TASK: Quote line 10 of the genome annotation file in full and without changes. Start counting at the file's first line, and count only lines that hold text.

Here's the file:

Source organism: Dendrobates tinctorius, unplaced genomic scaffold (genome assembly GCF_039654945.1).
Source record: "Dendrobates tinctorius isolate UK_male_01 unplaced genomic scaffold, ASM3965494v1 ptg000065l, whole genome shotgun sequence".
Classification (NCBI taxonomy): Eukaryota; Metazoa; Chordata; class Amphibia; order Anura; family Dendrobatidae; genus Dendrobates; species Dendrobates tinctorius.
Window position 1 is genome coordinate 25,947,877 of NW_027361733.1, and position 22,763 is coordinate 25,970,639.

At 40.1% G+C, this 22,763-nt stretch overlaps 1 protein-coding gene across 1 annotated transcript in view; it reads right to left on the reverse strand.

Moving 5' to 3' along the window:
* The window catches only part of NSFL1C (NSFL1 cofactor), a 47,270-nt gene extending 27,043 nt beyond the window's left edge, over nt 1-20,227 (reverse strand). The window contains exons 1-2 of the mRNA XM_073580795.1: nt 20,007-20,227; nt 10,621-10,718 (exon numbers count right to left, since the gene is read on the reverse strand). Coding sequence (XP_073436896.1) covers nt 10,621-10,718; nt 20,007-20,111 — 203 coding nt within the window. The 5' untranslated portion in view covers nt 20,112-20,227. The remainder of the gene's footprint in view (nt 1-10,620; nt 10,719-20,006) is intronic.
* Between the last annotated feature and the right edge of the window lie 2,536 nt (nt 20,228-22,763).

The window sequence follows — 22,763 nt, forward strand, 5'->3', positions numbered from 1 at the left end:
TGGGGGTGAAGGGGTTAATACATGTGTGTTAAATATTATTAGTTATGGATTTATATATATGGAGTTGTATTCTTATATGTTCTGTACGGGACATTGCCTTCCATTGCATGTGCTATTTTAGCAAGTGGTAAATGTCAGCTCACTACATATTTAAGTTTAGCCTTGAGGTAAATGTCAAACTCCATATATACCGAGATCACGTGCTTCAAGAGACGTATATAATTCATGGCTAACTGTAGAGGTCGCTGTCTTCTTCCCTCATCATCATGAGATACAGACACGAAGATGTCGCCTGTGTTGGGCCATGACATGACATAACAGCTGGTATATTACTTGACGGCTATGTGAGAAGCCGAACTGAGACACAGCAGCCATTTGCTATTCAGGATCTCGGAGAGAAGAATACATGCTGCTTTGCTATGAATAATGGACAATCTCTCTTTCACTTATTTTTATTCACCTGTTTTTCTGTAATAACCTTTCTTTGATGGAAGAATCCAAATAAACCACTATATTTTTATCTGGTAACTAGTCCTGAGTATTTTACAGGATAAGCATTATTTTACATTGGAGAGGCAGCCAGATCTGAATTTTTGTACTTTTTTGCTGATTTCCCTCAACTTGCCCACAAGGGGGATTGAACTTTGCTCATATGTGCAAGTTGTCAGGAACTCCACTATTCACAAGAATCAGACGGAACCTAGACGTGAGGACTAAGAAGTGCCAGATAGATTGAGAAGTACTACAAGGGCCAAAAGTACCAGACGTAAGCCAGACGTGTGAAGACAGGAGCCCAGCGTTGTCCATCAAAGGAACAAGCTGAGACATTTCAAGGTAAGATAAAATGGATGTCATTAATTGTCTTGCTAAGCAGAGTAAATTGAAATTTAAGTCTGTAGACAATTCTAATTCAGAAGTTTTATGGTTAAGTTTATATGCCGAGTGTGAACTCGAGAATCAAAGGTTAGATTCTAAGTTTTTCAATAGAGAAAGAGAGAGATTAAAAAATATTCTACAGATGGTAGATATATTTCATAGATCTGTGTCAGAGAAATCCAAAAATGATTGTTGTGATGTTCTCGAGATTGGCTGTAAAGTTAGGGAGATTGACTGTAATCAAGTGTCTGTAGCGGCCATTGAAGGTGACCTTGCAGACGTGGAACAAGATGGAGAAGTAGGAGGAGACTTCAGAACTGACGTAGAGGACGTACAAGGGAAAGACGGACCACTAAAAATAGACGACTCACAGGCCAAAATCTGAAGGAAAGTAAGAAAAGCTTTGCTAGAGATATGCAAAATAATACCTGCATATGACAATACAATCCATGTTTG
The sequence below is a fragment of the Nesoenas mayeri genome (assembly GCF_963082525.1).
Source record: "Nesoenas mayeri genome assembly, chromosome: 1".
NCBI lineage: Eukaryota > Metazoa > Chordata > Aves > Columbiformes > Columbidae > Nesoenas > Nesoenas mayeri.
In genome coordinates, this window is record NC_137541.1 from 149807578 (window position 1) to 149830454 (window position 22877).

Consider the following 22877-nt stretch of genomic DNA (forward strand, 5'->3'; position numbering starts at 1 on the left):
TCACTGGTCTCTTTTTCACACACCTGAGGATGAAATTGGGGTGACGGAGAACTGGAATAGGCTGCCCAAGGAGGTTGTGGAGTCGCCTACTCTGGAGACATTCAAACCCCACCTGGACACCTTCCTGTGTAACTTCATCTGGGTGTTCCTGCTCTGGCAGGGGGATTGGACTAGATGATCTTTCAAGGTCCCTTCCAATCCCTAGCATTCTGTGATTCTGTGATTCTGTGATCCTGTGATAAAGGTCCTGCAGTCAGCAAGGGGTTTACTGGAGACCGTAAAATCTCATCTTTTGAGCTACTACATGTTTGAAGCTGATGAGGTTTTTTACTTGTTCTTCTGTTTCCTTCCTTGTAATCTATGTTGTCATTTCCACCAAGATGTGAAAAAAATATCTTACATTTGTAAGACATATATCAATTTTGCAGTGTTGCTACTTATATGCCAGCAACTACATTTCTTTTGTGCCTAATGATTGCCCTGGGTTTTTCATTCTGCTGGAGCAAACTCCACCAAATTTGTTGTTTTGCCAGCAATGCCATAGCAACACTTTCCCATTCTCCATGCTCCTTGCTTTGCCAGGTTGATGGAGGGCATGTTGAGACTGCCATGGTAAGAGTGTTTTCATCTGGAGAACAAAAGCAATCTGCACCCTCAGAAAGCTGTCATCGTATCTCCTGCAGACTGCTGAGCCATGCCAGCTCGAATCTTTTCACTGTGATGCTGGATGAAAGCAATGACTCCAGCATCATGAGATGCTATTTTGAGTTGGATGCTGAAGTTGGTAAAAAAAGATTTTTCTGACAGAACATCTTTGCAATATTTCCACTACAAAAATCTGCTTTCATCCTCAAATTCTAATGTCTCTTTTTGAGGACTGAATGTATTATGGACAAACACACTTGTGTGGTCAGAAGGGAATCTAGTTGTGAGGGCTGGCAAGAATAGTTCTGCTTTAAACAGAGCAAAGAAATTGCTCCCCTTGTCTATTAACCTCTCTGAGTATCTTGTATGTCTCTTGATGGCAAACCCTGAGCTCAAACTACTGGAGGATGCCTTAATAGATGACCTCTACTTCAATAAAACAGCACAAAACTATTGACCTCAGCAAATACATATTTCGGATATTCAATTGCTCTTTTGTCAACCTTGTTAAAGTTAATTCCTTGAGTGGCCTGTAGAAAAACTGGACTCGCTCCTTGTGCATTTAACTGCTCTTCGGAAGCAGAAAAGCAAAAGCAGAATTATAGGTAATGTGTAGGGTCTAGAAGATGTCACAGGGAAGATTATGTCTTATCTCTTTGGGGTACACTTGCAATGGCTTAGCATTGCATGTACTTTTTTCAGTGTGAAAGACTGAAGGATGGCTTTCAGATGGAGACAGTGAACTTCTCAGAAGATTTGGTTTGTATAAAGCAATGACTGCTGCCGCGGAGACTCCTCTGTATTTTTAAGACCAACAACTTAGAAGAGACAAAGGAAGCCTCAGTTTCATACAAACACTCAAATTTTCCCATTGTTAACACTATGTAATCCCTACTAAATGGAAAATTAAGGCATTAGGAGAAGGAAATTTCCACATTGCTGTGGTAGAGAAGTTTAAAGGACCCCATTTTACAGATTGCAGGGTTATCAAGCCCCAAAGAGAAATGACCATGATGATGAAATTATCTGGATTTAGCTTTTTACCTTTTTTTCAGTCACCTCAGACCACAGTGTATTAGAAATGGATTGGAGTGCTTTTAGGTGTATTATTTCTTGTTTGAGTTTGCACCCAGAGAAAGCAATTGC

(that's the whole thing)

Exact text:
TGGGGGTGAAGGGGTTAATACATGTGTGTTAAATATTATTAGTTATGGATTTATATATATGGAGTTGTATTCTTATATGTTCTGTACGGGACATTGCCTTCCATTGCATGTGCTATTTTAGCAAGTGGTAAATGTCAGCTCACTACATATTTAAGTTTAGCCTTGAGGTAAATGTCAAACTCCATATATACCGAGATCACGTGCTTCAAGAGACGTATATAATTCATGGCTAACTGTAGAGGTCGCTGTCTTCTTCCCTCATCATCATGAGATACAGACACGAAGATGTCGCCTGTGTTGGGCCATGACATGACATAACAGCTGGTATATTACTTGACGGCTATGTGAGAAGCCGAACTGAGACACAGCAGCCATTTGCTATTCAGGATCTCGGAGAGAAGAATACATGCTGCTTTGCTATGAATAATGGACAATCTCTCTTTCACTTATTTTTATTCACCTGTTTTTCTGTAATAACCTTTCTTTGATGGAAGAATCCAAATAAACCACTATATTTTTATCTGGTAACTAGTCCTGAGTATTTTACAGGATAAGCATTATTTTACATTGGAGAGGCAGCCAGATCTGAATTTTTGTACTTTTTTGCTGATTTCCCTCAACTTGCCCACAAGGGGGATTGAACTTTGCTCATATGTGCAAGTTGTCAGGAACTCCACTATTCACAAGAATCAGACGGAACCTAGACGTGAGGACTAAGAAGTGCCAGATAGATTGAGAAGTACTACAAGGGCCAAAAGTACCAGACGTAAGCCAGACGTGTGAAGACAGGAGCCCAGCGTTGTCCATCAAAGGAACAAGCTGAGACATTTCAAGGTAAGATAAAATGGATGTCATTAATTGTCTTGCTAAGCAGAGTAAATTGAAATTTAAGTCTGTAGACAATTCTAATTCAGAAGTTTTATGGTTAAGTTTATATGCCGAGTGTGAACTCGAGAATCAAAGGTTAGATTCTAAGTTTTTCAATAGAGAAAGAGAGAGATTAAAAAATATTCTACAGATGGTAGATATATTTCATAGATCTGTGTCAGAGAAATCCAAAAATGATTGTTGTGATGTTCTCGAGATTGGCTGTAAAGTTAGGGAGATTGACTGTAATCAAGTGTCTGTAGCGGCCATTGAAGGTGACCTTGCAGACGTGGAACAAGATGGAGAAGTAGGAGGAGACTTCAGAACTGACGTAGAGGACGTACAAGGGAAAGACGGACCACTAAAAATAGACGACTCACAGGCCAAAATCTGAAGGAAAGTAAGAAAAGCTTTGCTAGAGATATGCAAAATAATACCTGCATATGACAATACAATCCATGTTTG